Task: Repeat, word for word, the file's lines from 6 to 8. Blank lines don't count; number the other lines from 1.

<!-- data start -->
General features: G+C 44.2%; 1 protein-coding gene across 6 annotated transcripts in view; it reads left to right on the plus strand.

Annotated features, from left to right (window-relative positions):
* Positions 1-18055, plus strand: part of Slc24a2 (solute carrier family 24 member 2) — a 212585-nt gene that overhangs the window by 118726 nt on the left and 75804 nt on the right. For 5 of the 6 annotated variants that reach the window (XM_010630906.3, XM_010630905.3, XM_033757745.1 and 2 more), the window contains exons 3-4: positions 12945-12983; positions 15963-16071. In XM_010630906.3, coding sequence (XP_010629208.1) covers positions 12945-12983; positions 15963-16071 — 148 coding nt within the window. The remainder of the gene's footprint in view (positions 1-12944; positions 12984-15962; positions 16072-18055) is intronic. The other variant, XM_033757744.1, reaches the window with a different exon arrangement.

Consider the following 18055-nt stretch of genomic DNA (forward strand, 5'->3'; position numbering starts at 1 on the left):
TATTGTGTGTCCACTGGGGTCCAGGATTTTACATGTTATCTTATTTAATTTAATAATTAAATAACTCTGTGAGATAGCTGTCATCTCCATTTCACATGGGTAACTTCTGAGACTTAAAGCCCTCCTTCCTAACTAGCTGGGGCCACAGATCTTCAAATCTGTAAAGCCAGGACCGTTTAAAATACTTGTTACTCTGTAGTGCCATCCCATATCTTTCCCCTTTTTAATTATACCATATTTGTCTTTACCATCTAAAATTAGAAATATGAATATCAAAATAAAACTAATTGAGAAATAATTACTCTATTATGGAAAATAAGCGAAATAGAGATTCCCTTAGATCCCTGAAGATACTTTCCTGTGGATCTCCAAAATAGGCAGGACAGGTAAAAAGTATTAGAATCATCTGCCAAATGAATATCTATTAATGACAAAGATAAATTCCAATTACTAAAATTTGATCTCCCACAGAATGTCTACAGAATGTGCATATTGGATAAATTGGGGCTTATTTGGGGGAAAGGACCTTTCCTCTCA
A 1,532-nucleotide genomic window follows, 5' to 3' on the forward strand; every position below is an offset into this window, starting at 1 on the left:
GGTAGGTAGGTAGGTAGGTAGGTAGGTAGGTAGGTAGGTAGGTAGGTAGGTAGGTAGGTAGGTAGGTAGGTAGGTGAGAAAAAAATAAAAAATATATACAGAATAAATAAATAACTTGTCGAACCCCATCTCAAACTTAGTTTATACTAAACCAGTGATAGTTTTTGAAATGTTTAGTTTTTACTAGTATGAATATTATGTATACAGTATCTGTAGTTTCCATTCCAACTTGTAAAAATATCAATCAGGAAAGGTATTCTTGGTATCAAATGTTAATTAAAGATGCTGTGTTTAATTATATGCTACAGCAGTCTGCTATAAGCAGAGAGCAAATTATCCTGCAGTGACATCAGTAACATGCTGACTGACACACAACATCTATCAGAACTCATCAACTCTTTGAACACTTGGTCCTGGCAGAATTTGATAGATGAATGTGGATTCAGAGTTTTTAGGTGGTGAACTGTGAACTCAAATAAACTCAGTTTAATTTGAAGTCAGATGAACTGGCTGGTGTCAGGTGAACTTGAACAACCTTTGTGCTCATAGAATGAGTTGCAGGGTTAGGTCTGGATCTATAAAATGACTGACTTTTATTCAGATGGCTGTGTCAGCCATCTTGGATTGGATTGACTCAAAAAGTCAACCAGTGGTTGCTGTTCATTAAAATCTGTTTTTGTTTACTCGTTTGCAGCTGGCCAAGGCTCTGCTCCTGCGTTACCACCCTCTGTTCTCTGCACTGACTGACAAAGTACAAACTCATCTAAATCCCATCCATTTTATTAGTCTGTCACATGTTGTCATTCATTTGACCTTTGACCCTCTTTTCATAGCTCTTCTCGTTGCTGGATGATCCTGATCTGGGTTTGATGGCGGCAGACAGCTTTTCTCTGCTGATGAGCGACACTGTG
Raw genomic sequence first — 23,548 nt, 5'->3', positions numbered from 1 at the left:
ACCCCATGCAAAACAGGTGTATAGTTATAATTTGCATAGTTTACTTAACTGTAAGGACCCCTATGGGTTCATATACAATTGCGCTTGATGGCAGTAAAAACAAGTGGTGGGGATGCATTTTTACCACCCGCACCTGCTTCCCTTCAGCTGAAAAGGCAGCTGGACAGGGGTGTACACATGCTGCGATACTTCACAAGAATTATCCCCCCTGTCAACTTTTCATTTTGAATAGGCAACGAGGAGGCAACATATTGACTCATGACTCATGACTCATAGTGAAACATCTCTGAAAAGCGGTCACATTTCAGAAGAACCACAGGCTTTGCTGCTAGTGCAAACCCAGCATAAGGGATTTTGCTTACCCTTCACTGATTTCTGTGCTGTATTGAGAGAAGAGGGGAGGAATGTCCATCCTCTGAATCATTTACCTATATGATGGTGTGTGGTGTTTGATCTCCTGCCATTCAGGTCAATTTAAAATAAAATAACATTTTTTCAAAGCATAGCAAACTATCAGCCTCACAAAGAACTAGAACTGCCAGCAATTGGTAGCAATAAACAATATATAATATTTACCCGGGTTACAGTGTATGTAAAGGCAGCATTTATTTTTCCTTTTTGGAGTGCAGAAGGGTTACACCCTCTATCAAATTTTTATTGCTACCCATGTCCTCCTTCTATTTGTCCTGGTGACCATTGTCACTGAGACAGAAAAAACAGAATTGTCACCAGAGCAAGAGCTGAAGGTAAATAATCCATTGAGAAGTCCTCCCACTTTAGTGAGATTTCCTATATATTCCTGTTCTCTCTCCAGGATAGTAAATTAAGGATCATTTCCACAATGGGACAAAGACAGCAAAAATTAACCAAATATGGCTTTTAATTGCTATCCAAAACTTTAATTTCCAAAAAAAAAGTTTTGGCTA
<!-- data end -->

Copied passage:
A 1,532-nucleotide genomic window follows, 5' to 3' on the forward strand; every position below is an offset into this window, starting at 1 on the left:
GGTAGGTAGGTAGGTAGGTAGGTAGGTAGGTAGGTAGGTAGGTAGGTAGGTAGGTAGGTAGGTAGGTAGGTAGGTGAGAAAAAAATAAAAAATATATACAGAATAAATAAATAACTTGTCGAACCCCATCTCAAACTTAGTTTATACTAAACCAGTGATAGTTTTTGAAATGTTTAGTTTTTACTAGTATGAATATTATGTATACAGTATCTGTAGTTTCCATTCCAACTTGTAAAAATATCAATCAGGAAAGGTATTCTTGGTATCAAATGTTAATTAAAGATGCTGTGTTTAATTATATGCTACAGCAGTCTGCTATAAGCAGAGAGCAAATTATCCTGCAGTGACATCAGTAACATGCTGACTGACACACAACATCTATCAGAACTCATCAACTCTTTGAACACTTGGTCCTGGCAGAATTTGATAGATGAATGTGGATTCAGAGTTTTTAGGTGGTGAACTGTGAACTCAAATAAACTCAGTTTAATTTGAAGTCAGATGAACTGGCTGGTGTCAGGTGAACTTGAACAACCTTTGTGCTCATAGAATGAGTTGCAGGGTTAGGTCTGGATCTATAAAATGACTGACTTTTATTCAGATGGCTGTGTCAGCCATCTTGGATTGGATTGACTCAAAAAGTCAACCAGTGGTTGCTGTTCATTAAAATCTGTTTTTGTTTACTCGTTTGCAGCTGGCCAAGGCTCTGCTCCTGCGTTACCACCCTCTGTTCTCTGCACTGACTGACAAAGTACAAACTCATCTAAATCCCATCCATTTTATTAGTCTGTCACATGTTGTCATTCATTTGACCTTTGACCCTCTTTTCATAGCTCTTCTCGTTGCTGGATGATCCTGATCTGGGTTTGATGGCGGCAGACAGCTTTTCTCTGCTGATGAGCGACACTGTG
Raw genomic sequence first — 23,548 nt, 5'->3', positions numbered from 1 at the left: